The reason why this helps is that it will start spread your maps around and start having eyes on your maps. Maybe at some point someone will want to commission you like it happen with me.
Step 4: Put Maps in your Products
When publishing TTRPG products, use your new skills to support the products with your maps. This will bring added value to your product, helping with indirect sales. In addition, you can separate the maps and sell them separately. Don’t seek perfection. Aim for high-quality maps but without necessarily perfect maps, unless your product has only one map.
Step 5: Take Commissions
At some point, commissions make come into play. Take them! It’s good to mix flat-rates with royalties. I’d recommend putting more efforts on those maps than the ones you put in your products.
Tips & Tricks
I’ll share some useful stuff I learned in the last 12 months which is when my cartography journey started. Hope that some or many help you 🙂
When painting natural ground (grass, earth, water, etc), blend different textures. Pick one to be your main texture, paint the whole area with it and then select a second one, reduce its opacity to maybe 50 to 60% and paint some bits of the land to make it look more natural.
Don’t use the Path Tool
Leave this tool be used specifically in world maps if you need to make commercial roads. If you’re on smaller maps, use textures to represent paths. First, paint a larger, lighter earth road, then reduce the size of the brush and paint a darker tone of earth. It’ll look much better!
Start your map with the bigger assets and features and once done, you’ll realize that the map will still look rather empty. Add details! For wilderness maps, add plants, flowers, rocks, big and small. In buildings, add small tables with flowers, rugs, wall decorations, etc. When adding wilderness details, make sure the Randomize Rotation cube icon is set (yellow).
Watch the Scale out
Use the grid when creating battle maps and remember this: a square has usually 5 feet. If you place a bed that occupies 2 squares, that makes it a 10-foot long bed. Is your bed at home that big? If you place a kitchen chair that takes half a square… Is this the chair size you get at home? If your tavern walls occupy a third of a square, think: do the bar at your city has such thick walls? Compare your object sizes with real ones to get a feel of scaling.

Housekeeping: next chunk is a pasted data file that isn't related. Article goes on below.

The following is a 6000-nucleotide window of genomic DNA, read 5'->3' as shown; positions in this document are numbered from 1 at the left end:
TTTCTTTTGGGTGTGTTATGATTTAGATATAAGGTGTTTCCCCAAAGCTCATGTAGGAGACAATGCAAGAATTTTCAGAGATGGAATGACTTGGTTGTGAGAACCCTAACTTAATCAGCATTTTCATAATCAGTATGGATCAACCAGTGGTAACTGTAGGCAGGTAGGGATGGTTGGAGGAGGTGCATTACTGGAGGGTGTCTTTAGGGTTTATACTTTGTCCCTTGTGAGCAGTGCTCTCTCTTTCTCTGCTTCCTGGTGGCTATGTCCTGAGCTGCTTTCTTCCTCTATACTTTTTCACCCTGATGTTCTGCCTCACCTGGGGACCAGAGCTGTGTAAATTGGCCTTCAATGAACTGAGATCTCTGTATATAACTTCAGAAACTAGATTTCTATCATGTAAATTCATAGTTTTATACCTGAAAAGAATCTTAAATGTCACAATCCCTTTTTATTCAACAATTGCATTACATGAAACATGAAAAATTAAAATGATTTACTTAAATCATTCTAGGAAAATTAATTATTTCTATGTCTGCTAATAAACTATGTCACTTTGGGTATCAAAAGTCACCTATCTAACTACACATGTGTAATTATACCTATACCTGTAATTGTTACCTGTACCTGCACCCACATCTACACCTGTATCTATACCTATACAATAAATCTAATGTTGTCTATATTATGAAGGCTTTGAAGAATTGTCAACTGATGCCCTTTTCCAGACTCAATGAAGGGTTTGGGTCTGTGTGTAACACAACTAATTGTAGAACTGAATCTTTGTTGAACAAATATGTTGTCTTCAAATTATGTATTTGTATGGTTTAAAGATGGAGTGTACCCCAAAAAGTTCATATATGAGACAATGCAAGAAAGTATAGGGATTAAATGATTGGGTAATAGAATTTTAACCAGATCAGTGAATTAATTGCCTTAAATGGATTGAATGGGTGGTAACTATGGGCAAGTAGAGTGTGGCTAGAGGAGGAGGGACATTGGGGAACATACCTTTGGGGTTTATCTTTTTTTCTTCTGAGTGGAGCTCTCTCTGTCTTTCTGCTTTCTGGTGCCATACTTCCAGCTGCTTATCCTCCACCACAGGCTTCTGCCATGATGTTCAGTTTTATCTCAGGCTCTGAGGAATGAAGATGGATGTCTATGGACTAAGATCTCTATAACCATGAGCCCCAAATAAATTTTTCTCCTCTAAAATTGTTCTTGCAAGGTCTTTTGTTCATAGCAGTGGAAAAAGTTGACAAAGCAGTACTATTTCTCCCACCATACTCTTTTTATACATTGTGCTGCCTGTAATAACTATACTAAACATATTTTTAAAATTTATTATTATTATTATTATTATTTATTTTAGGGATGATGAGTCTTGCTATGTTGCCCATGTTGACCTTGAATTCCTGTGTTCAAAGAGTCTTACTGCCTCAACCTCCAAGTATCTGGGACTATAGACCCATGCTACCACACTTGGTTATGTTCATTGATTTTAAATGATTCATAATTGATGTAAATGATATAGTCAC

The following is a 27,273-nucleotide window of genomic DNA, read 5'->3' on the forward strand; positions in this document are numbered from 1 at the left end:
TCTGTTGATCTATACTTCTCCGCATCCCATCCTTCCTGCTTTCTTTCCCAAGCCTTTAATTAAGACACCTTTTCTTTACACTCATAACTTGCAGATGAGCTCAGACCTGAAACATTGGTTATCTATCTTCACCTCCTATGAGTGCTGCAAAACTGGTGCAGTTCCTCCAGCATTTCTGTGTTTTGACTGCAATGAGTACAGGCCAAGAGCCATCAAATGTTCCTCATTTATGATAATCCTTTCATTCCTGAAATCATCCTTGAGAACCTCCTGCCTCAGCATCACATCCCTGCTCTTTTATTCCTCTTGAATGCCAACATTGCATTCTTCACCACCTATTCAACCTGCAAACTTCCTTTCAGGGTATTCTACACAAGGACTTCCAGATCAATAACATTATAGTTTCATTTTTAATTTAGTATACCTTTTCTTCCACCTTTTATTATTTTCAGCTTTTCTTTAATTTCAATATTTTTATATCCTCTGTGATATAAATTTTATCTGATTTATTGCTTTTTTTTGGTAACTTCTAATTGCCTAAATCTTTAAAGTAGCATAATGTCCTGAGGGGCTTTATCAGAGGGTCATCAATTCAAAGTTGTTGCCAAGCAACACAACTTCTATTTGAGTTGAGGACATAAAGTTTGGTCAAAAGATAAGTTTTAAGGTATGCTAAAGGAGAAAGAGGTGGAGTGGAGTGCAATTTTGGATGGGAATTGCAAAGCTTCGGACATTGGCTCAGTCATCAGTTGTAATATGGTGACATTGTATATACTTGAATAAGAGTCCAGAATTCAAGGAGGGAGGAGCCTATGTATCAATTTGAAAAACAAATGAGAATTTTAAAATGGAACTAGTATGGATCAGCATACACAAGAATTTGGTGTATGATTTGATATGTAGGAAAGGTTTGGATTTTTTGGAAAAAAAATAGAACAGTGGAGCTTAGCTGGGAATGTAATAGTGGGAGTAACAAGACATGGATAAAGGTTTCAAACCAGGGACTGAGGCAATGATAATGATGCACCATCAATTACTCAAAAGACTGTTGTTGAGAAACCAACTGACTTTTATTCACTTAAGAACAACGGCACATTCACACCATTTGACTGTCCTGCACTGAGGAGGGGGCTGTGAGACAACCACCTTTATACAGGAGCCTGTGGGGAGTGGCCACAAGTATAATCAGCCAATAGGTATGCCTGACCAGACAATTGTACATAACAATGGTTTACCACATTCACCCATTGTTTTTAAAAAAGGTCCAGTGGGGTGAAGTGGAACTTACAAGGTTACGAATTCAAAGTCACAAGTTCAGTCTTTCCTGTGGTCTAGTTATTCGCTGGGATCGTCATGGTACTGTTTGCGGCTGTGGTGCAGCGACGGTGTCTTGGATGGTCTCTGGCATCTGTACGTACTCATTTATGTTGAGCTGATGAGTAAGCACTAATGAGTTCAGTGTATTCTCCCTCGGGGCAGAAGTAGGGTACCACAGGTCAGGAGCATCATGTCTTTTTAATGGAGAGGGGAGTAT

Light makes a lot of difference. You can add light on its own but use the “light” assets. But you can also create additional impact by using the shadow texture at 50% opacity inside a building and then use lightning on torches and candles, or sunlight. To create wilderness night versions, you can paint the FG (foreground) and BG (background) with 50% opacity shadow and can select all objects and reduce their brightness to 50 or 60%. After that, add whatever light that makes sense.
Many objects have a “Customize Object Shadow” button (S) when you select them. You can tweak and change the direction of their shadow based on the light source you placed on the map. Very useful. Besides, you can create shadows will the shadow textures and highly improve the map quality with interesting shadow effects.
Each asset and texture has a “Filters” feature which allow you to tweak Hue, Saturation, Brightness and Contrast. You can use this to change a rug from red to blue, for instance. You can do so before placing the asset, or after you did. It’s very versatile. So in the light case above, you could add colored light.
You’re using a wooden floor texture and each square is filled with only 3 boards, meaning that this may be a bit oversized? All textures have some very useful features to help you with that. Under “Advanced Settings”, “Placement”, you’ll find Size, Rotation, Offset axis. Reduce the size to get a more close to reality wooden floor.
If an asset if almost perfect but has something additional that you don’t want, you can place the asset, flatten it to FG or BG and then paint it away. But from then onwards, you cannot select that asset anymore as it became part of the texture. This can be useful to remove the base of a statue, for example.
Body Water Coast
Unless your going for a big regional or world map, when going for a body of water with the Mask tool, use the circle brush option, but the edgy one. At close range, the edgy version will look very unnatural. Make your own coast manually with the circle brush.
Here’s a video with most of these tips:
You can find some of my work in my Gallery. But check out these gorgeous maps made with Inkarnate Pro!